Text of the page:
Blog: Hopes for Brexit US trade deal fade after Rishi Sunak meeting with Joe Biden – The Independent

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Rishi Sunak has signalled that the UK has given up on signing a trade deal with the US before the next general election.

Asked whether the agreement would materialise the prime minister said there were “lots of different ways” the US and UK could cooperate on trade.

And he said his approach would be one “where we don’t sacrifice quality for speed” – hinting at further delays.

Boris Johnson had pledged to secure such an agreement by the end of 2022 but there has been little movement on the issue.

Speaking to reporters at a G20 meeting in Bali Mr Sunak said he did not raise the hoped-for deal with Mr Biden when the pair met at the summit.

“On trade we had actually a very good conversation with President Biden on a range of things. We didn’t discuss a trade deal in particular, but we did discuss our economic partnership,” he said.

“Both of us acknowledged the fact that actually the United States is our single largest trading partner and there’s a range of economic cooperation that is happening and can continue to happen in the future.”

He said he was “filled with optimism about our ability to do more trade with the US”, adding: “That can happen in lots of different ways and you’ll see that over the coming months and years I’m sure.”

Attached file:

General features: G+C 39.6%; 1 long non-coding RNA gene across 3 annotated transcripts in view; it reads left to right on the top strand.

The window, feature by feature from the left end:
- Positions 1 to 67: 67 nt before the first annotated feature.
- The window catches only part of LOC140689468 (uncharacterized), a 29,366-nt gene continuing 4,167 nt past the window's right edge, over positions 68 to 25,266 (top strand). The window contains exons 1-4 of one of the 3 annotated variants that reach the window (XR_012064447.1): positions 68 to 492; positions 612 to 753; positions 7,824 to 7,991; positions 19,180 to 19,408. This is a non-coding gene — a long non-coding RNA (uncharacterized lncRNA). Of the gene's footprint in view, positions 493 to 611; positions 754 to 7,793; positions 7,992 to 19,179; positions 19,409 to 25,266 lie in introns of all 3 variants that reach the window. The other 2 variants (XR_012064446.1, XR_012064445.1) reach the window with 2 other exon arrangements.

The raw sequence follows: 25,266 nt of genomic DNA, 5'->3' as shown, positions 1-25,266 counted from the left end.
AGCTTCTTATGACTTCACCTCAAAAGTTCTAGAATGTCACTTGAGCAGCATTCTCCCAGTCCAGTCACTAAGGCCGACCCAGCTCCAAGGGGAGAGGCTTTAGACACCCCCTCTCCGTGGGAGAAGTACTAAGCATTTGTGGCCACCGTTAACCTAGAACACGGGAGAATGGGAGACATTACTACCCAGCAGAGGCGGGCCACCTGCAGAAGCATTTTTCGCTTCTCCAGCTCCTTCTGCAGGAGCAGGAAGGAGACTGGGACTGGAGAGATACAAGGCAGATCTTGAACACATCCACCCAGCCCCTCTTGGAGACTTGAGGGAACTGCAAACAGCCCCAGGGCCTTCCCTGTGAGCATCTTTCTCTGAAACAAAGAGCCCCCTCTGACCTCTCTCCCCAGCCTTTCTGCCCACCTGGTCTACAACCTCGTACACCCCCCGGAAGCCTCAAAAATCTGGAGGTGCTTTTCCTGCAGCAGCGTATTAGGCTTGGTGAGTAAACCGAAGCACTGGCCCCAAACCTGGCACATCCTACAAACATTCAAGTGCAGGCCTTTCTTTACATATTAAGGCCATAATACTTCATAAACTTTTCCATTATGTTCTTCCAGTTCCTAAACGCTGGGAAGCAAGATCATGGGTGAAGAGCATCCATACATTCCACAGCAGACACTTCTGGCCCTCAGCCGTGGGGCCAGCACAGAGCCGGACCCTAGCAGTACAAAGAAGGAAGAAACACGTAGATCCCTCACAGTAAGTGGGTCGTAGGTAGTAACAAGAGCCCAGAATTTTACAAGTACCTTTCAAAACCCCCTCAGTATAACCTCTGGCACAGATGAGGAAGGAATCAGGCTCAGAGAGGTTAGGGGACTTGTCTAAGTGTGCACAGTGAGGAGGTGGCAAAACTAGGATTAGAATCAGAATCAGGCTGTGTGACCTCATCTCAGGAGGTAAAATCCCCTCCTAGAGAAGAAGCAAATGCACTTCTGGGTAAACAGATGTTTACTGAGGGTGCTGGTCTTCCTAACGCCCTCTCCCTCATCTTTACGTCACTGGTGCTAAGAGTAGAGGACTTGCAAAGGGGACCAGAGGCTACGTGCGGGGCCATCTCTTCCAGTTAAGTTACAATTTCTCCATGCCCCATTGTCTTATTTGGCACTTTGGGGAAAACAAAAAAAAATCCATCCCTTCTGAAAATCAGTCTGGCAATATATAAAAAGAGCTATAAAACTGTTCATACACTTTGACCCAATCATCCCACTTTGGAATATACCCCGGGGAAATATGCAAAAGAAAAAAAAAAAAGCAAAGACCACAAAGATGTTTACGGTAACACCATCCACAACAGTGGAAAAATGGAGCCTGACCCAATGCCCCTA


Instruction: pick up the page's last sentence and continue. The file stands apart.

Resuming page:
A US trade deal was vaunted as one of the benefits of Brexit, though the government’s own projections suggested it would boost the UK’s economy by just 0.16 per cent over the next 15 years.

Progress on achieving the agreement has been slow, with criticism in Britain of US food standards – which would play a major part in any accord.

The news comes after a former cabinet minister criticised the UK’s deal with Australia and said it was of little benefit.

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George Eustice, formerly the environment secretary, had played a role in negotiating that agreement. He told the Commons this week that the treaty was “not actually a very good deal for the UK”.

Overall the UK “gave away far too much for far too little in return”, he added.

Mr Eustice’s criticisms of the Australia agreement, which the government admits will shrink the UK’s own farming sector, reflects similar concerns about a US trade deal.

Political hurdles have also been erected to an agreement with the United States, following Donald Trump’s loss of the presidency to Joe Biden.

Mr Biden has supported the EU’s position on the Brexit Northern Ireland border issue and has linked talks to the UK rescinding threats to overwrite parts of the withdrawal agreement.

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